Anyway, by the time I finished my solo on “Chain of Fools,” I realized like something was missing – the crunch was gone. “No way,” I thought. A battery is a battery. A crunch is a crunch. I probably just wasn’t listening closely enough. Then came “The Same Love that Made me Laugh” and I started the song off by vamping the signature riff. Again, no crunch. I still wasn’t convinced that a simple battery could do that, but allowed for the possibility.
The next day, I had to plug in and check if I had been hearing things – err, not hearing things.
Voila – still no crunch. What’s more, my voltmeter registered nearly 9.1 volts. Not bad!
Those claims of a better battery must be for real. Maybe that’s why the PowerBug website shows 50, count ‘em, 50 endorsing artists. Maybe that’s why artist after artist on the PowerBug website testifies that these little gems make their lives easier and their tones cleaner.
Yes, it’s hard to believe that a battery can make a difference. When something sounds too good to be true, it’s not supposed to be true. But that just wasn’t the case here – the PowerBug was delivering what it promised!
Test #3 -- The Size Issue
Okay, so PowerBugs last longer and give you more headroom. But what good is that if you can’t use them? Remember, the PowerBug’s physical dimensions are a bit different from that of an ordinary battery. I still had to test that out, too.
Long battery life is important when you play an active instrument. However, if your active instrument lacks easy access to the battery, as is the case with my G&L, battery life is even more important. Scampering after loose screws that are bouncing all over a dimly-lit stage is no fun, trust me.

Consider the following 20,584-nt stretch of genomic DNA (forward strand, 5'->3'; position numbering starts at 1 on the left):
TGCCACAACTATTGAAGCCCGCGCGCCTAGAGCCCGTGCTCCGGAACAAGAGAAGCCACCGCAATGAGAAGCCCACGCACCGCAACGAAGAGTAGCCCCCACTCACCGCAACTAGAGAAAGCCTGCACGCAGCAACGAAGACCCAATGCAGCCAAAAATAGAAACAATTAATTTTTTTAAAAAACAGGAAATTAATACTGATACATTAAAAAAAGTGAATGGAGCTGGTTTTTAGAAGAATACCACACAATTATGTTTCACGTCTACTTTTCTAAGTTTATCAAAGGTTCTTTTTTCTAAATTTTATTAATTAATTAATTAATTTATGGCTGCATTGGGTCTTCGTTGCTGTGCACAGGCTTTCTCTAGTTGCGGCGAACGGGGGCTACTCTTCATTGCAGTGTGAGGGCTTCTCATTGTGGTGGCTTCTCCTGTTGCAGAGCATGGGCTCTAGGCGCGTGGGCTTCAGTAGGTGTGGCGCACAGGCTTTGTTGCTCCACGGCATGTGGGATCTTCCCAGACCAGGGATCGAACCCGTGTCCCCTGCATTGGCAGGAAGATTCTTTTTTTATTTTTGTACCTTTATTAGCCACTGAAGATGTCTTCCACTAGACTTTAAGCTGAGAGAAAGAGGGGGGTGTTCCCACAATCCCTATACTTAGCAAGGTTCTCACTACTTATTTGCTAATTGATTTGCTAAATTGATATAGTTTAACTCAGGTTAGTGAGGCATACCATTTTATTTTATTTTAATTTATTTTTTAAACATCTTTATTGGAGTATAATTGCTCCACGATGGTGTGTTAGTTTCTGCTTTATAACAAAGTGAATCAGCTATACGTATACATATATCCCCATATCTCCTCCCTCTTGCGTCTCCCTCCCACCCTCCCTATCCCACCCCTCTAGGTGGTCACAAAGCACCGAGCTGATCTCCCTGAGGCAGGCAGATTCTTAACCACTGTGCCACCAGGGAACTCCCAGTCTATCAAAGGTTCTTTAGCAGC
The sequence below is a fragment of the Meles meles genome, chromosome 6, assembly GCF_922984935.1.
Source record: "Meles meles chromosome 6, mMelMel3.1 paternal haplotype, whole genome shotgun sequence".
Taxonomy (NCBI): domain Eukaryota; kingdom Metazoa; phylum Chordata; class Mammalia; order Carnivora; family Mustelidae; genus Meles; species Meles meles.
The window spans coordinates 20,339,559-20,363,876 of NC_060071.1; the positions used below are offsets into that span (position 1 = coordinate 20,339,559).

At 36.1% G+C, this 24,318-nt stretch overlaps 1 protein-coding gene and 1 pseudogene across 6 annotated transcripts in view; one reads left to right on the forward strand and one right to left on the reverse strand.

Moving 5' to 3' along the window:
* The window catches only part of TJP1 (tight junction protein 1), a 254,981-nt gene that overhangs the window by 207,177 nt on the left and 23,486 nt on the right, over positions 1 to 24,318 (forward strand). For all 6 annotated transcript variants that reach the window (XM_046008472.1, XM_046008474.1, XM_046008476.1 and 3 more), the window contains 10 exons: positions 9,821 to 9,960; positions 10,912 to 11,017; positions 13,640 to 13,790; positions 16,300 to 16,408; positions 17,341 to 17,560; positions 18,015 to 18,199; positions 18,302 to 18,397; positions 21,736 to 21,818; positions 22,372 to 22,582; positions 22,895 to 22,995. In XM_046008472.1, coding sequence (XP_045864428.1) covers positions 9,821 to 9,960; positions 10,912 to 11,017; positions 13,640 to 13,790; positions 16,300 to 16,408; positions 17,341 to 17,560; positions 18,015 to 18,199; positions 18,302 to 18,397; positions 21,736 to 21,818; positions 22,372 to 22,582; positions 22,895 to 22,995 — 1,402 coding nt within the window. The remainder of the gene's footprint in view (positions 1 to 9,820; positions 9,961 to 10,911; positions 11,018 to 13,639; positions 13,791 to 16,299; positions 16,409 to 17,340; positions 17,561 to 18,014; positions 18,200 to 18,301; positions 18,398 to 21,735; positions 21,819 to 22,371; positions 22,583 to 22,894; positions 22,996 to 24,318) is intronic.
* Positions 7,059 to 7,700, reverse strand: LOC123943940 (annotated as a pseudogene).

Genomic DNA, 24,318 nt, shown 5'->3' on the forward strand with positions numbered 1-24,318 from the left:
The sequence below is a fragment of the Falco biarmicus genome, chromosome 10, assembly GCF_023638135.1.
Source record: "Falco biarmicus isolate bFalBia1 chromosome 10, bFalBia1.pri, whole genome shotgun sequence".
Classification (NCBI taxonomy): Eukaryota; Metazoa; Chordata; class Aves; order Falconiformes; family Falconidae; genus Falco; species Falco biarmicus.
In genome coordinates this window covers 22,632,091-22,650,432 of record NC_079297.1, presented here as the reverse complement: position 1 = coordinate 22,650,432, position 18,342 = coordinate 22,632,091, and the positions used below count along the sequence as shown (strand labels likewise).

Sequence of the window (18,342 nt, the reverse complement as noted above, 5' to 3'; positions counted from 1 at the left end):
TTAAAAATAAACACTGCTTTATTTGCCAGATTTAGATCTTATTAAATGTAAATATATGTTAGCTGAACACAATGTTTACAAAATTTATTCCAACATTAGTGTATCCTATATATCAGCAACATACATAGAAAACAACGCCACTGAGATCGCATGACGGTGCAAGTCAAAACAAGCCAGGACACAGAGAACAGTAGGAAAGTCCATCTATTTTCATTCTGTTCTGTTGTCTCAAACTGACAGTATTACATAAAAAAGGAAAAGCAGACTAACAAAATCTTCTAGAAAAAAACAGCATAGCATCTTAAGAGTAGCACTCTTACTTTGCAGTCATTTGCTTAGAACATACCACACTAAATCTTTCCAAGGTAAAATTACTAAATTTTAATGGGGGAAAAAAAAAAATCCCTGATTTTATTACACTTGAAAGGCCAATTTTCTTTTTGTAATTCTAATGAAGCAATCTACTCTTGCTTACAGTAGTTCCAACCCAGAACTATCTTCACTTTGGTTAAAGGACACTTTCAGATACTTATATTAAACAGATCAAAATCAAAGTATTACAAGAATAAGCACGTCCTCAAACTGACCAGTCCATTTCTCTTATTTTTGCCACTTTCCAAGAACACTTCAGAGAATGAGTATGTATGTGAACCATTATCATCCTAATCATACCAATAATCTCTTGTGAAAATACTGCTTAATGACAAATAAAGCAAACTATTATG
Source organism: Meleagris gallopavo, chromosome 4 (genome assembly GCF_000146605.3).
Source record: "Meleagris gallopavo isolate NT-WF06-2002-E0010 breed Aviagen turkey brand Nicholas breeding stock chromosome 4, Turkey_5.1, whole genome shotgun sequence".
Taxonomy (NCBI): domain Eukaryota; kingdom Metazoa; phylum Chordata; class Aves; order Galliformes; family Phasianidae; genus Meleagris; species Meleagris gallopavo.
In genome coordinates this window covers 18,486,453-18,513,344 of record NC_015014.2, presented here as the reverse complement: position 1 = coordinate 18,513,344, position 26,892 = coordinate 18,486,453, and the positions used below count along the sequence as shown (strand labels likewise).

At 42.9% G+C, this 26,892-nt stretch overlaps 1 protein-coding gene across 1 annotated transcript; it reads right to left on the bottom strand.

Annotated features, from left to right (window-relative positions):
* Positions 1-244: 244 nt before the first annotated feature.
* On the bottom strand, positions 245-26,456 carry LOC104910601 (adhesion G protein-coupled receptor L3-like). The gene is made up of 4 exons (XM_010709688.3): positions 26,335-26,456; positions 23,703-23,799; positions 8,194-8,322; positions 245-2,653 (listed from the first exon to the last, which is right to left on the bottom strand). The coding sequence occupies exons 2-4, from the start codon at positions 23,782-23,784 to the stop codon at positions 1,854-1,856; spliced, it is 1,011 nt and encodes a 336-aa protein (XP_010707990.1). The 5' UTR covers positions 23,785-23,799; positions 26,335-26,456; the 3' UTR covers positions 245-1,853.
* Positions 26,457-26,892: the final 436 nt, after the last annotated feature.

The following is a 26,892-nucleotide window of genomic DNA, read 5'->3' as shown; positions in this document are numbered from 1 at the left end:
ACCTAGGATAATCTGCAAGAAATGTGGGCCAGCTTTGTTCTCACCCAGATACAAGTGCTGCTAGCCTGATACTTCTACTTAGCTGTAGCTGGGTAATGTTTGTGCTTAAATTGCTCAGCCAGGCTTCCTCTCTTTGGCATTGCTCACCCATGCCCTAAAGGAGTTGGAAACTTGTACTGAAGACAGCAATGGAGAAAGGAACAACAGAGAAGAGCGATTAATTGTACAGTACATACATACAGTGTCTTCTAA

In a daring move and in the private security of my own home, I removed those six little screws from the back of my bass, fished out the old battery, clipped in a PowerBug – and it fit!
Except for the six screws, changing batteries might not be as big of a challenge with a G&L. The tone controls are passive, with no boost circuits, so the power draw is low and the battery doesn’t need changing very often. I’d guess the PowerBug I installed will keep gigging for a year with hardly a drop in voltage.
So, yes, the PowerBug might be just a bit different in size and shape, something that has apparently come into play for some people, but at least in my two tests – a pedal and a bass – the battery fit, no problem.
But…Can You Afford Them?
The Ultralife folks sell Powerbugs in a box of six – shipped – for $29.94. If their longevity claim really gets five times the life, then let’s see. 30 dollars divided by six is five. Five divided by five is, um, one.
That’s the equivalent of about a buck a battery, plus you don’t have to mess around with changing them as often.
Keep in mind that battery life depends not just on how long it’s used, but on the intensity of your gear’s demands as well (think of the power use difference between a desk clock and a camera flash). Even if your application only gets twice the battery life from the PowerBug, you’re still ahead – one less battery change to mess with.
“Powerbug"Lithium 9 Volt Battery
$29.94 for one box (6 batteries)
$27.84 per box (when ordering 9 boxes or more)